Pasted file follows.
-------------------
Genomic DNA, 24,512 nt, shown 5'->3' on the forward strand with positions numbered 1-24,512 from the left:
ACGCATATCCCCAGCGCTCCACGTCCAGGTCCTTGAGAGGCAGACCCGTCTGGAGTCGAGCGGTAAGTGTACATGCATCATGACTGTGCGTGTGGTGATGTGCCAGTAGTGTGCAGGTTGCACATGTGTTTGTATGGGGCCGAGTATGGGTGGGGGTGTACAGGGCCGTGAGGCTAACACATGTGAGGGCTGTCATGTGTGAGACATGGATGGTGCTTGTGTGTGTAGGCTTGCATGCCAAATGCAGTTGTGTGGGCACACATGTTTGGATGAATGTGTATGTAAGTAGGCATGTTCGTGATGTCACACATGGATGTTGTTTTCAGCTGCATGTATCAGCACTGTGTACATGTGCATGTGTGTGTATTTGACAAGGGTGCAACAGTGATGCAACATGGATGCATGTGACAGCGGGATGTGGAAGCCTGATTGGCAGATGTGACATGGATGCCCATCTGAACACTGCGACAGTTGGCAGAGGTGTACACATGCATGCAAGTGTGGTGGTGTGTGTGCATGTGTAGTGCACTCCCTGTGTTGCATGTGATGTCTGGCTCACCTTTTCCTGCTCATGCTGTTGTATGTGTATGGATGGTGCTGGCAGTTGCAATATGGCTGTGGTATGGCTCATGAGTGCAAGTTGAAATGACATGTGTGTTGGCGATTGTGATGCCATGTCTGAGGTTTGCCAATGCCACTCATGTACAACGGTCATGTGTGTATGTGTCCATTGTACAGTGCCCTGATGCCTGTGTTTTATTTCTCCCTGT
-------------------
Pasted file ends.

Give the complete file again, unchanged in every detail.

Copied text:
Genomic DNA, 24,512 nt, shown 5'->3' on the forward strand with positions numbered 1-24,512 from the left:
ACGCATATCCCCAGCGCTCCACGTCCAGGTCCTTGAGAGGCAGACCCGTCTGGAGTCGAGCGGTAAGTGTACATGCATCATGACTGTGCGTGTGGTGATGTGCCAGTAGTGTGCAGGTTGCACATGTGTTTGTATGGGGCCGAGTATGGGTGGGGGTGTACAGGGCCGTGAGGCTAACACATGTGAGGGCTGTCATGTGTGAGACATGGATGGTGCTTGTGTGTGTAGGCTTGCATGCCAAATGCAGTTGTGTGGGCACACATGTTTGGATGAATGTGTATGTAAGTAGGCATGTTCGTGATGTCACACATGGATGTTGTTTTCAGCTGCATGTATCAGCACTGTGTACATGTGCATGTGTGTGTATTTGACAAGGGTGCAACAGTGATGCAACATGGATGCATGTGACAGCGGGATGTGGAAGCCTGATTGGCAGATGTGACATGGATGCCCATCTGAACACTGCGACAGTTGGCAGAGGTGTACACATGCATGCAAGTGTGGTGGTGTGTGTGCATGTGTAGTGCACTCCCTGTGTTGCATGTGATGTCTGGCTCACCTTTTCCTGCTCATGCTGTTGTATGTGTATGGATGGTGCTGGCAGTTGCAATATGGCTGTGGTATGGCTCATGAGTGCAAGTTGAAATGACATGTGTGTTGGCGATTGTGATGCCATGTCTGAGGTTTGCCAATGCCACTCATGTACAACGGTCATGTGTGTATGTGTCCATTGTACAGTGCCCTGATGCCTGTGTTTTATTTCTCCCTGT